India, where the din of temple bells along with the muezzin’s call to prayer is a daily occurrence. Where the tall spires of temples and churches radiate spirituality and where pilgrimages are also major tourist hubs, travelers from across the world are beckoned to witness these beautiful places of worship.
The route which we will be following on our Sacred Sites Tour will take us to ancient places of worship where we will get to experience firsthand these pilgrimage sites.
This small town is scenically located where the Ganges River comes down from the Himalayas. Rishikesh catapulted to fame when the Beatles visited the Maharishi Mahesh Yogi's ashram. The town is now known as the "Yoga Capital of the World", a place of ashrams where solace-seeker come to spend their time in the serenity of meditation and yoga.
Walk on the famous Lakshman Jhoola suspension bridge which spans the mighty Ganges River. It is believed that on this bridge the essence of India comes alive for the traveler.
Every sunrise and sunset, on the banks of River Ganges in Rishikesh a Hindu ceremony is known as “Aarti” is performed as a spiritual celebration. It is here where you will be enchanted by the bhajans (religious songs) performed by saffron-robed gurus and disciples. The aroma of incense and camphor saturates the air, mesmerizing lights of various diyas (oil lamps), and the setting sun reflecting on the streaming water. You will hear the serene sound of the surging waterway and watch the participants sway in unison as all components i.e. fire, water, earth, and air collaborate to create this spectacle. The purpose of the practice is to bring peace, joy, and contentment to the soul.
DHARAMSHALA - a pilgrim's rest house
Home of the Dalai Lama and the Tibetan government-in-exile. When the Dalai Lama took refuge here, Dharamshala has become a very popular place for students of Buddhism.
Set in the snow-capped peaks of the Dhauladhars, McCleod Ganj is at an altitude of 1,750 m, a refuge from the hot plains below.
At the center of Amritsar's walled town, at the end of a causeway, surrounded by the sacred Amrit Sarovar tank where pilgrims bathe, is the gilded Golden Temple, Sikhism's holiest shrine, and one of India's most serene and humbling sights.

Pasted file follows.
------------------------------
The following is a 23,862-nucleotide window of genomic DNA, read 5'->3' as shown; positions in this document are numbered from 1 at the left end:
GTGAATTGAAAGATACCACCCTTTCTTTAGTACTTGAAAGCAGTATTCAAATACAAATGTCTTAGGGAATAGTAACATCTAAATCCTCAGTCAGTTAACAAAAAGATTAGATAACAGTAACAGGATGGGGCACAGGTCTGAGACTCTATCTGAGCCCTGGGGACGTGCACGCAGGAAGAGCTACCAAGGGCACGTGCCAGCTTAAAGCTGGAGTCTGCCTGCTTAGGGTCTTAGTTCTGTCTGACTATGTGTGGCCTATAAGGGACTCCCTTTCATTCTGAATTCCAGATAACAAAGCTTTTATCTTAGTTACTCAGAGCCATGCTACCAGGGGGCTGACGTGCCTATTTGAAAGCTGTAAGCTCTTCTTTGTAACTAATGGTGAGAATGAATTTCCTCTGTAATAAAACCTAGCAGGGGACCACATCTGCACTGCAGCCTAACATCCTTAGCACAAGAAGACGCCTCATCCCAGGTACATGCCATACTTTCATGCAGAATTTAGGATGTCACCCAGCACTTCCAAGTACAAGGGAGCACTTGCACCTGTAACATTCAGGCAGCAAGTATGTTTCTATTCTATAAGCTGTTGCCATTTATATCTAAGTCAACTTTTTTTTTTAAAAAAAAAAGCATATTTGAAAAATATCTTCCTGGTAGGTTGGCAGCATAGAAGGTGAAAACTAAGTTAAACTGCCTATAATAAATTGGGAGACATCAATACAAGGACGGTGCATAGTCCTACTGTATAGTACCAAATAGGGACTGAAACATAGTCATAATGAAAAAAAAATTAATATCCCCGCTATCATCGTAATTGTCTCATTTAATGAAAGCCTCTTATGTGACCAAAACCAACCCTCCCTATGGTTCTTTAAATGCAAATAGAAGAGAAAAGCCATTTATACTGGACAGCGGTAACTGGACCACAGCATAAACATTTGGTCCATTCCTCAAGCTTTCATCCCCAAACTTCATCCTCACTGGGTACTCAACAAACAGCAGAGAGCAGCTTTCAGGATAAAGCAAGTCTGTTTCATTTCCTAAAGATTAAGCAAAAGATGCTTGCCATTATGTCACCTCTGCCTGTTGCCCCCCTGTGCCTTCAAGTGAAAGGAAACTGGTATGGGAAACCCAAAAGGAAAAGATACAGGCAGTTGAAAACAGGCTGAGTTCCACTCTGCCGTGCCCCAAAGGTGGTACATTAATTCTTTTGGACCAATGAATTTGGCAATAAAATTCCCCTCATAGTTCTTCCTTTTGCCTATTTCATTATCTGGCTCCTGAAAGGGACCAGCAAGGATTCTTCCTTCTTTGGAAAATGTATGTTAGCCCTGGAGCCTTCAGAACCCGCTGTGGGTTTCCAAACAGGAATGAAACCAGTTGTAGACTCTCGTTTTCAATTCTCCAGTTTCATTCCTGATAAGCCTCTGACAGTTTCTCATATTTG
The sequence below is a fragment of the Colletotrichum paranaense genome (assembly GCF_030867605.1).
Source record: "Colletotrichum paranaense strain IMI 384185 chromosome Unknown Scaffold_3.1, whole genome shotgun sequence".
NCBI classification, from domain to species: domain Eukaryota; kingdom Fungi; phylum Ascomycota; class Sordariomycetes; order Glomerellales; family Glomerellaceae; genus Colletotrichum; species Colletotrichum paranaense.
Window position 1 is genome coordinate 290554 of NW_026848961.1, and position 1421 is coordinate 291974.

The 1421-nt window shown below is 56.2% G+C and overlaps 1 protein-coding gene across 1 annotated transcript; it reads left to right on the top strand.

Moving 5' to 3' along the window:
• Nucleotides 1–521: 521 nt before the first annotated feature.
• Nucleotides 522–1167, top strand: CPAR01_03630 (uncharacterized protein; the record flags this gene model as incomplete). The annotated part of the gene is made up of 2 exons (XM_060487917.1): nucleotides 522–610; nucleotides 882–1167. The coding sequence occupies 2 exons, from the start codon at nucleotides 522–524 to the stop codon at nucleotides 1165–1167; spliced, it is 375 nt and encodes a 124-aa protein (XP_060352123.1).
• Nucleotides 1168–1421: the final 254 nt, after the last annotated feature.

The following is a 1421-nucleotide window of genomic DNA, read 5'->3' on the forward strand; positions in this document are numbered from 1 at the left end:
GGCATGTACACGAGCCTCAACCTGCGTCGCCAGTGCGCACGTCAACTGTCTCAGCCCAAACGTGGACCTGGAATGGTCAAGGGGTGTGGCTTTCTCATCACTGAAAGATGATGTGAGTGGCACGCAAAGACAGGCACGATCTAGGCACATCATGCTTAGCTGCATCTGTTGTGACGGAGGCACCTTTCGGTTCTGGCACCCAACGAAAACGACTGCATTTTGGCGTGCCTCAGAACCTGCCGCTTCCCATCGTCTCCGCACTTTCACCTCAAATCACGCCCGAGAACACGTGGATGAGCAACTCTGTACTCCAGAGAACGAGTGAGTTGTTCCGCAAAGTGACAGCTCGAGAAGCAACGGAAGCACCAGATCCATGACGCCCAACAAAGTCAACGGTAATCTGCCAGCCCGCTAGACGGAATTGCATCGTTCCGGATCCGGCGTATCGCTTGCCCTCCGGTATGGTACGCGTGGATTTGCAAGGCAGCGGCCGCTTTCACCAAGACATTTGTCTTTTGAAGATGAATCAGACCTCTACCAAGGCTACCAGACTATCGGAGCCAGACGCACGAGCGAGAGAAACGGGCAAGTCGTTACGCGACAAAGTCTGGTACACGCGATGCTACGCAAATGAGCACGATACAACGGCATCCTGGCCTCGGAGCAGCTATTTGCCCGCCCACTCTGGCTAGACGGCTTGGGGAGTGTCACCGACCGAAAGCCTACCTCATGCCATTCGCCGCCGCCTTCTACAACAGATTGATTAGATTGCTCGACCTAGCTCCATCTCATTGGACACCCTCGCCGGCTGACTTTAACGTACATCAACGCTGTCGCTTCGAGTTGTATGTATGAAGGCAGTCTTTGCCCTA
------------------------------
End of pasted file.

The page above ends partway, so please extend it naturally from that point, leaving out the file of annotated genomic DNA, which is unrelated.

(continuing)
The Langar (Community Kitchen) at the Golden Temple serves a massive number (tens of thousands) of people a day! On holidays and religious occasions, the number of meals served can amount to 100,000 and more.
The institution of Guru ka Langar has served the community in many ways. It has ensured the participation of women and children in a task of service for mankind. Women play an important role in the preparation of meals, and the children help in serving food to the pangat. Langar also teaches the etiquette of sitting and eating in a community situation, which has played a great part in upholding the virtue of sameness of all human beings; providing a welcome, secure and protected sanctuary.
Everyone is welcome to share the Langar; no one is turned away. Each week a family or several families volunteer to provide and prepare the Langar. This is very generous, as there may be several hundred people to feed, and caterers are not allowed. All the preparation, the cooking, and the washing-up is done by volunteers and or by voluntary helpers (Sewadars).
Also known as Benares, Varanasi is one of the oldest continuously inhabited cities in the world and one of the most important sights of Hinduism.
Varanasi has the finest river frontage in India, with miles of ghat, or steps, for religious bathing; an array of shrines, temples, and palaces rises tier on tier from the water’s edge. The inner streets of the city are narrow, winding, and impassable for motor traffic; the newer outer suburbs are more spacious and are laid out more systematically. The sacred city is bounded by a road known as Panchakosi; devout Hindus hope to walk that road and visit the city once in a lifetime and, if possible, to die there. The site receives more than a million pilgrims each year.
Varanasi is at its best by the Ghats and many travelers experience this on boat rides available at sunrise and sunset. Touring the entire city for about an hour, these long rowboats are as interesting for the ride itself as the trivia which the oarsmen will tell you.
Varanasi is the spiritual home of India’s Sadhus, or holy men who have renounced the worldly life. They are revered by Hindus as representatives of the Gods and sometimes worshiped as Gods themselves. They are ascetics and wanderers and are often displayed as private, dignified, selfless people, respected for their Holiness, and feared for their curses.